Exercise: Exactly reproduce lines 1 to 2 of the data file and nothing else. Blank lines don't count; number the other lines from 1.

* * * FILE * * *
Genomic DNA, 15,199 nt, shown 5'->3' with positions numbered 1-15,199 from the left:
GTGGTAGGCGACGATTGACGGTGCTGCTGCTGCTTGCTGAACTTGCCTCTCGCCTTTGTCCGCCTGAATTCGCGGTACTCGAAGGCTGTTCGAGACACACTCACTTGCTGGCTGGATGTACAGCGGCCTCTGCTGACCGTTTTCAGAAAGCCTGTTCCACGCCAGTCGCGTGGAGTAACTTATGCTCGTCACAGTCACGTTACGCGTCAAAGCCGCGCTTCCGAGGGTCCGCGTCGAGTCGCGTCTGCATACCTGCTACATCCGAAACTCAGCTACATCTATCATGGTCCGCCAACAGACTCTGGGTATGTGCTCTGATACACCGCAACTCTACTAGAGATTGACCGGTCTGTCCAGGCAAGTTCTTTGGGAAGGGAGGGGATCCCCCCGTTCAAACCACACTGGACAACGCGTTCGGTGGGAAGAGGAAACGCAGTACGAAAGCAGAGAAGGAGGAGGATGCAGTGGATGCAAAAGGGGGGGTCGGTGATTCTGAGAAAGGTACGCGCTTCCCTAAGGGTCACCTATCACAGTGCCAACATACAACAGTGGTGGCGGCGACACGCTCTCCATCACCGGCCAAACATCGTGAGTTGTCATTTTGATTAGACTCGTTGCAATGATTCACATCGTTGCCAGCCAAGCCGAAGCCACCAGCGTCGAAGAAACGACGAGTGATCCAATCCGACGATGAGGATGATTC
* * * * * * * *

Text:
Genomic DNA, 15,199 nt, shown 5'->3' with positions numbered 1-15,199 from the left:
GTGGTAGGCGACGATTGACGGTGCTGCTGCTGCTTGCTGAACTTGCCTCTCGCCTTTGTCCGCCTGAATTCGCGGTACTCGAAGGCTGTTCGAGACACACTCACTTGCTGGCTGGATGTACAGCGGCCTCTGCTGACCGTTTTCAGAAAGCCTGTTCCACGCCAGTCGCGTGGAGTAACTTATGCTCGTCACAGTCACGTTACGCGTCAAAGCCGCGCTTCCGAGGGTCCGCGTCGAGTCGCGTCTGCATACCTGCTACATCCGAAACTCAGCTACATCTATCATGGTCCGCCAACAGACTCTGGGTATGTGCTCTGATACACCGCAACTCTACTAGAGATTGACCGGTCTGTCCAGGCAAGTTCTTTGGGAAGGGAGGGGATCCCCCCGTTCAAACCACACTGGACAACGCGTTCGGTGGGAAGAGGAAACGCAGTACGAAAGCAGAGAAGGAGGAGGATGCAGTGGATGCAAAAGGGGGGGTCGGTGATTCTGAGAAAGGTACGCGCTTCCCTAAGGGTCACCTATCACAGTGCCAACATACAACAGTGGTGGCGGCGACACGCTCTCCATCACCGGCCAAACATCGTGAGTTGTCATTTTGATTAGACTCGTTGCAATGATTCACATCGTTGCCAGCCAAGCCGAAGCCACCAGCGTCGAAGAAACGACGAGTGATCCAATCCGACGATGAGGATGATTC